France Makes the Case for European Defense — à la Française
BERLIN—On November 17, France asked the European Union member states for aid and assistance after the November 13 armed aggression by the self-proclaimed Islamic State group (ISIS) on its territory — and all agreed. The invocation of the EU’s “mutual defense clause” is remarkable in many respects. It is enshrined in Article 42.7 of the EU Treaty, but has never been invoked before. Governments have now committed themselves to comprehensive support.
However, the clause gives leeway as to what exactly counts as support, and it is unclear to what extent governments are legally bound. As in other cases when parts of the EU legal framework are first invoked — such as during the fiscal crisis — what follows is a process of learning on the job with regards to interpretation and political feasibility.
The defense clause does not mean that governments have to choose between the EU and NATO. By invoking it, France consciously chose the EU option that combines the smallest possible role for its supranational institutions with the biggest possible role for EU member states. Article 42.7 is dedicated to defense against armed aggression. Article 222, the so-called “solidarity clause,” is dedicated explicitly to respond to terrorist attack, but French President François Hollande chose not to invoke it. The solidarity clause involves the EU institutions, especially the EU high representative for foreign and security policy. The defense clause, by contrast, centers on interaction among EU member states. Put simply, France had the choice between giving the lead to the EU or to the individual countries, and it opted for the latter, which was reinforced by French statements that further implementation will take place on a bilateral basis with the EU solely acting as facilitator.
Choosing the defense clause demonstrates the classical French approach to European Defense, which Paris traditionally considers to be an intergovernmental affair. By agreeing to 42.7, EU member states also accepted the French interpretation that the November 13 attacks are an act of armed aggression. Moreover, it allows Paris to deal with all governments on a bilateral basis.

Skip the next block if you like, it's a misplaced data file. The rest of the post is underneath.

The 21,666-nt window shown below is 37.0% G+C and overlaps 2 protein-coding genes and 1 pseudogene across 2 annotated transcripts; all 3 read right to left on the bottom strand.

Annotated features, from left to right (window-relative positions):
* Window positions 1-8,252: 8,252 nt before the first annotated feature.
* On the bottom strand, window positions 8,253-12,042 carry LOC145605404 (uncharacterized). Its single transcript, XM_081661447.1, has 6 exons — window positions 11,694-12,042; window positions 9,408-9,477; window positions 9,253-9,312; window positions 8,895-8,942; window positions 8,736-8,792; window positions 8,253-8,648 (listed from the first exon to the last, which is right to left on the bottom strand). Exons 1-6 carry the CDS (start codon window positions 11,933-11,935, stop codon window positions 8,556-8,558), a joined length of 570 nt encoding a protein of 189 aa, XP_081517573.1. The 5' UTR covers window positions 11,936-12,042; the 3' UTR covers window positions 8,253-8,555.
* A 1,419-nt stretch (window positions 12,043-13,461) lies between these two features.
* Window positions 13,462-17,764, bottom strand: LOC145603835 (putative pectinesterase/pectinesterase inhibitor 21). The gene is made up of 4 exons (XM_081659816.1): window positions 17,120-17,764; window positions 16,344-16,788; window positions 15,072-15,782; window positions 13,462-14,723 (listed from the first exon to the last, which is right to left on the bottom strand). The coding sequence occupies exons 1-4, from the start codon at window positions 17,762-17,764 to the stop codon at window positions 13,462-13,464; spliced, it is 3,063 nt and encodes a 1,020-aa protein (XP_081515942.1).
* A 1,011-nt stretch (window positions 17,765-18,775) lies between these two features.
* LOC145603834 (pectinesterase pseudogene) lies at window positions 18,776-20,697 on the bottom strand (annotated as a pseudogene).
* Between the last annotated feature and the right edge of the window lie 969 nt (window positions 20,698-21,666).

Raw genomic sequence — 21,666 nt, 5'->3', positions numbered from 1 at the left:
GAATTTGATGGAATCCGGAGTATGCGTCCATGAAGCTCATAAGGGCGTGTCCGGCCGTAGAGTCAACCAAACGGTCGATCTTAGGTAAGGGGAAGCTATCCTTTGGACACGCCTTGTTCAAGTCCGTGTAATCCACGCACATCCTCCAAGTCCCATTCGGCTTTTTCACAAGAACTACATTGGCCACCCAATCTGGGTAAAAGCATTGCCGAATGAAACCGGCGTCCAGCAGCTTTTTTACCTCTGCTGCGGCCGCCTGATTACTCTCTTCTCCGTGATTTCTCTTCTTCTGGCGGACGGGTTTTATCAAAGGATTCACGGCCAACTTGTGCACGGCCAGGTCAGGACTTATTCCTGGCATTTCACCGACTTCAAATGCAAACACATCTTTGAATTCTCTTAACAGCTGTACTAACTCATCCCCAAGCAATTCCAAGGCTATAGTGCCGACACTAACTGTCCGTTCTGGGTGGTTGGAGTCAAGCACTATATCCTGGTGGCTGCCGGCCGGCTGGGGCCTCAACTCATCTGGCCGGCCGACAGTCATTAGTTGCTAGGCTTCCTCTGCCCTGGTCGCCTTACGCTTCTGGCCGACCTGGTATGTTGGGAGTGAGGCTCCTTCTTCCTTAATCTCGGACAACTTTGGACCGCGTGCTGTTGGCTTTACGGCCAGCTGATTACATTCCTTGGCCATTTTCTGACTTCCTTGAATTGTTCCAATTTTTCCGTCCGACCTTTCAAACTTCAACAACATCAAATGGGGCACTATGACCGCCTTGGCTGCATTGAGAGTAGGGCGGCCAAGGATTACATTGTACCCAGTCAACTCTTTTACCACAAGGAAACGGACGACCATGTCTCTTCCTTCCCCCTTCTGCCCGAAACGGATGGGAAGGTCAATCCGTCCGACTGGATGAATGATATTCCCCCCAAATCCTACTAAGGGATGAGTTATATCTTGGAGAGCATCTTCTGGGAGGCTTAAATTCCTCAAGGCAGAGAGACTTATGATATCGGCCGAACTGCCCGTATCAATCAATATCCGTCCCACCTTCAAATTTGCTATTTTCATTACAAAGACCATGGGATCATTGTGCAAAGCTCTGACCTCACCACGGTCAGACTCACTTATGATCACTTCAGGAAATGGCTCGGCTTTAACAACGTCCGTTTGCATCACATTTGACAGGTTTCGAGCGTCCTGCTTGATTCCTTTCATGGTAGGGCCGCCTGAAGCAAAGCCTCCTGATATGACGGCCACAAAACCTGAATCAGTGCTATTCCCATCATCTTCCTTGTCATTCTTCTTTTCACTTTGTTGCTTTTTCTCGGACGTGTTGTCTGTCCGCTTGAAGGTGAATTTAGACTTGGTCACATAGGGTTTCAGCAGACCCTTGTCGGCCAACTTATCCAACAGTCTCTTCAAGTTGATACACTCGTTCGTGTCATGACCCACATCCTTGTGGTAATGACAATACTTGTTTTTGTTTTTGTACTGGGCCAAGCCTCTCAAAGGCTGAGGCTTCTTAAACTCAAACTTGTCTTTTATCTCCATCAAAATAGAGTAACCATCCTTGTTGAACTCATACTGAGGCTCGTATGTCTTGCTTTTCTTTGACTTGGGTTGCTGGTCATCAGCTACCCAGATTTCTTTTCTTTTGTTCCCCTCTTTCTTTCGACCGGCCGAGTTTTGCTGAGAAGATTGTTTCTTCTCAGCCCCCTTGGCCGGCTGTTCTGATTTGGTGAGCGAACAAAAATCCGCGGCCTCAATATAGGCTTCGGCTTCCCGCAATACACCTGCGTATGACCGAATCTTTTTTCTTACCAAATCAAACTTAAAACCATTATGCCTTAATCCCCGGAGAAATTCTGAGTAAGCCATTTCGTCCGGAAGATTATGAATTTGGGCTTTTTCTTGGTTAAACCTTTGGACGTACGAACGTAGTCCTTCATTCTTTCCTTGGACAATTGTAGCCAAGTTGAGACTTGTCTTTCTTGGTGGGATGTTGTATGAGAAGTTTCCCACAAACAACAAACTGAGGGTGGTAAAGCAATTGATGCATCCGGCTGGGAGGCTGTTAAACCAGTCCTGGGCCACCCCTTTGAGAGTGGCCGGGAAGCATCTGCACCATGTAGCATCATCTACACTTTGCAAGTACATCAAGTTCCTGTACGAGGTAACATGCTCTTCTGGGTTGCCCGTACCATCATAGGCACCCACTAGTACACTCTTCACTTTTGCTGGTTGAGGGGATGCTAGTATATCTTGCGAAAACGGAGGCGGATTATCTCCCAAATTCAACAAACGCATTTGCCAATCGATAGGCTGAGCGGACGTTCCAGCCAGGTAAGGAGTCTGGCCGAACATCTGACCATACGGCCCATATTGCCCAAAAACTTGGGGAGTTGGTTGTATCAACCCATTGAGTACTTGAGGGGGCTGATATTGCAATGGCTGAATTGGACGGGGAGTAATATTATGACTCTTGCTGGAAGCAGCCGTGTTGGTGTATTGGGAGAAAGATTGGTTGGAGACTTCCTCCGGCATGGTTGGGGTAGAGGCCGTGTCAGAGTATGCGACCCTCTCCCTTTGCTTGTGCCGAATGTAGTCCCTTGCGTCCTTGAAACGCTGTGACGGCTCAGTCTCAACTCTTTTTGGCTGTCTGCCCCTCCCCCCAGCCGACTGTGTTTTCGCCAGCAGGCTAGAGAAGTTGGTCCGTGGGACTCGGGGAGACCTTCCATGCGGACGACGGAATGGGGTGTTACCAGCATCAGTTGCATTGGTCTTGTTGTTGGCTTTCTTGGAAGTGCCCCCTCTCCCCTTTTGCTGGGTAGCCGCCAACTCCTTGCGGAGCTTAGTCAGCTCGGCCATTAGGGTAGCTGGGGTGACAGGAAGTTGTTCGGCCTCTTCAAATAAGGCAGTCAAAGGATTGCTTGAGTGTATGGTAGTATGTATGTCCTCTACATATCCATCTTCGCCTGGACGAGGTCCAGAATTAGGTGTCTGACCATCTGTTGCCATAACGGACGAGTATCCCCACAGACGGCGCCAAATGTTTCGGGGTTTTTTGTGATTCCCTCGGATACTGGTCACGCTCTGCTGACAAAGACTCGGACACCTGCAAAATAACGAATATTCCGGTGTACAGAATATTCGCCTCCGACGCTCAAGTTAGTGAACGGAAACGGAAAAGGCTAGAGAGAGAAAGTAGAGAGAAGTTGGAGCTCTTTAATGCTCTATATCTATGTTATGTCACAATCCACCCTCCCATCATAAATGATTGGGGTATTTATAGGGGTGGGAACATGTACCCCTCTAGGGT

This does not mean that France has turned its back on NATO or the United States. Yet, it clearly shows where France thinks it needs support. On issues like internal security, border controls, and civilian counterterrorism measures, the EU and cooperation among EU countries is needed — NATO is limited to military tools. Invoking the EU clause serves as a wake-up call: all EU countries are now forced to pay attention to a problem that some of them preferred to talk down or neglect. If France had invoked NATO’s Article 5, the non-military dimension and the focus of EU attention would not have been as strong.
Moreover, Paris has already secured U.S. military support for the fight against ISIS; it seeks to forge a grand coalition with support from various countries. NATO would be too small and not appropriate for the task against ISIS. France wants the EU member states to play a role in the wider strategy it is designing: a bigger coalition against ISIS that includes the United States, Russia, and players from the region. Additionally, NATO and the EU institutions are considered too onerous in terms of slowing speedy decision-making and the number of political caveats that would come from capitals.
However, the consequences on the political level are much more important than the nitty gritty of the treaty wording and potential defense commitments. The French call has created a political test case for the Union. In an hour of a serious crisis, France calls not for NATO but for EU support, thus sending a clear signal for national capitals to stand up and defend the political project of the European Union. This happens at a time when the EU is in dire straits as common positions and coordinated action on the euro crisis and the refugee crisis have not been achievable, raising questions about the Union’s political viability.
This initiative presents a challenge to either further desintegrate the Union or to give it the kind of push toward closer cooperation that only a real crisis can create. Europe is only able to deal with its security problems jointly. If in a situation such as this members of the Union do not defend what was originally designed as a defense-related project, this may signal that the EU has lost its value.
Therefore, governments are pressed to deliver. If they deliver along the lines sketched out by France, this could create more solid and institutionalized cooperation among governments. This would not exactly equal deeper integration, since it sidelines EU institutions, but any meaningful gesture of solidarity will be a boon for Europe at the moment.
Photo: looking4poetry, Flickr
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